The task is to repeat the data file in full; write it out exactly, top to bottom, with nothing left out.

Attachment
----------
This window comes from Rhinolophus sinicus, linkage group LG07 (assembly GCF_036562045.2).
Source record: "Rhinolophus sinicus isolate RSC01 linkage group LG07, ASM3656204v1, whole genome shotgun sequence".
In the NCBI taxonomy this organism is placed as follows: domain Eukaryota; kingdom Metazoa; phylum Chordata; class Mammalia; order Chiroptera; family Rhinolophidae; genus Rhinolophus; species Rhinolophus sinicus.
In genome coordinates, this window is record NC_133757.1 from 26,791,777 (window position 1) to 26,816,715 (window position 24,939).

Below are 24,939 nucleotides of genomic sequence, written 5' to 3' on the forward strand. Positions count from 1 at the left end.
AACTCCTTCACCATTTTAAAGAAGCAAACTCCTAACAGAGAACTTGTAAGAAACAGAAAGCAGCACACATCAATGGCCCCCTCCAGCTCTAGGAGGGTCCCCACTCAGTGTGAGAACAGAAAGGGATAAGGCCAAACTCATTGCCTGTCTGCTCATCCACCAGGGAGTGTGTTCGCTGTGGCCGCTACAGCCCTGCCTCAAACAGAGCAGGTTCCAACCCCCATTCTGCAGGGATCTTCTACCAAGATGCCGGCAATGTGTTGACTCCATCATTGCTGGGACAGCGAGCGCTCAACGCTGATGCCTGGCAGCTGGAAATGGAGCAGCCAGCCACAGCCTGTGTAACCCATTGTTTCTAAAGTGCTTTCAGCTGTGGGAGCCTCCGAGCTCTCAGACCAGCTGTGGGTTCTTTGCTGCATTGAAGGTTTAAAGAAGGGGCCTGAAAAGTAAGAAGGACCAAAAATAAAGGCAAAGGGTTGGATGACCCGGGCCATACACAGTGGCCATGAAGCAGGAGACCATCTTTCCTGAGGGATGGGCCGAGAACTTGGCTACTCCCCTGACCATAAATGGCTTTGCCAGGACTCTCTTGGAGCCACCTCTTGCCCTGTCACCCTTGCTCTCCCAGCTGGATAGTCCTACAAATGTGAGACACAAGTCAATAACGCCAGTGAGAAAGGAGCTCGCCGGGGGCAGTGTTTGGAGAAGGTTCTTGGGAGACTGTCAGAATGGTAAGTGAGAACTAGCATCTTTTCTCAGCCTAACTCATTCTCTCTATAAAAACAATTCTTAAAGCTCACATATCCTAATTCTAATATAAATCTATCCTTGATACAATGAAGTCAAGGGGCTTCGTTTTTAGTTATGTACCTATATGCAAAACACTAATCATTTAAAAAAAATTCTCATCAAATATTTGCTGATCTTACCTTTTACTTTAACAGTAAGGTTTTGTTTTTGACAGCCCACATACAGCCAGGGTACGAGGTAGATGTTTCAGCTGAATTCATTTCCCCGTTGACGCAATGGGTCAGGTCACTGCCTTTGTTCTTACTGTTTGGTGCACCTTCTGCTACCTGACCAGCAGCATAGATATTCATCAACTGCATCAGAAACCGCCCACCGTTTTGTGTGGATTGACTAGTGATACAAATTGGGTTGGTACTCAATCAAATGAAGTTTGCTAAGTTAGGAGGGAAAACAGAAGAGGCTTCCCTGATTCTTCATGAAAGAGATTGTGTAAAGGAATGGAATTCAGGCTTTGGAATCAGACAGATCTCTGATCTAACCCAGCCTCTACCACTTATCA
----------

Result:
This window comes from Rhinolophus sinicus, linkage group LG07 (assembly GCF_036562045.2).
Source record: "Rhinolophus sinicus isolate RSC01 linkage group LG07, ASM3656204v1, whole genome shotgun sequence".
In the NCBI taxonomy this organism is placed as follows: domain Eukaryota; kingdom Metazoa; phylum Chordata; class Mammalia; order Chiroptera; family Rhinolophidae; genus Rhinolophus; species Rhinolophus sinicus.
In genome coordinates, this window is record NC_133757.1 from 26,791,777 (window position 1) to 26,816,715 (window position 24,939).

Below are 24,939 nucleotides of genomic sequence, written 5' to 3' on the forward strand. Positions count from 1 at the left end.
AACTCCTTCACCATTTTAAAGAAGCAAACTCCTAACAGAGAACTTGTAAGAAACAGAAAGCAGCACACATCAATGGCCCCCTCCAGCTCTAGGAGGGTCCCCACTCAGTGTGAGAACAGAAAGGGATAAGGCCAAACTCATTGCCTGTCTGCTCATCCACCAGGGAGTGTGTTCGCTGTGGCCGCTACAGCCCTGCCTCAAACAGAGCAGGTTCCAACCCCCATTCTGCAGGGATCTTCTACCAAGATGCCGGCAATGTGTTGACTCCATCATTGCTGGGACAGCGAGCGCTCAACGCTGATGCCTGGCAGCTGGAAATGGAGCAGCCAGCCACAGCCTGTGTAACCCATTGTTTCTAAAGTGCTTTCAGCTGTGGGAGCCTCCGAGCTCTCAGACCAGCTGTGGGTTCTTTGCTGCATTGAAGGTTTAAAGAAGGGGCCTGAAAAGTAAGAAGGACCAAAAATAAAGGCAAAGGGTTGGATGACCCGGGCCATACACAGTGGCCATGAAGCAGGAGACCATCTTTCCTGAGGGATGGGCCGAGAACTTGGCTACTCCCCTGACCATAAATGGCTTTGCCAGGACTCTCTTGGAGCCACCTCTTGCCCTGTCACCCTTGCTCTCCCAGCTGGATAGTCCTACAAATGTGAGACACAAGTCAATAACGCCAGTGAGAAAGGAGCTCGCCGGGGGCAGTGTTTGGAGAAGGTTCTTGGGAGACTGTCAGAATGGTAAGTGAGAACTAGCATCTTTTCTCAGCCTAACTCATTCTCTCTATAAAAACAATTCTTAAAGCTCACATATCCTAATTCTAATATAAATCTATCCTTGATACAATGAAGTCAAGGGGCTTCGTTTTTAGTTATGTACCTATATGCAAAACACTAATCATTTAAAAAAAATTCTCATCAAATATTTGCTGATCTTACCTTTTACTTTAACAGTAAGGTTTTGTTTTTGACAGCCCACATACAGCCAGGGTACGAGGTAGATGTTTCAGCTGAATTCATTTCCCCGTTGACGCAATGGGTCAGGTCACTGCCTTTGTTCTTACTGTTTGGTGCACCTTCTGCTACCTGACCAGCAGCATAGATATTCATCAACTGCATCAGAAACCGCCCACCGTTTTGTGTGGATTGACTAGTGATACAAATTGGGTTGGTACTCAATCAAATGAAGTTTGCTAAGTTAGGAGGGAAAACAGAAGAGGCTTCCCTGATTCTTCATGAAAGAGATTGTGTAAAGGAATGGAATTCAGGCTTTGGAATCAGACAGATCTCTGATCTAACCCAGCCTCTACCACTTATCA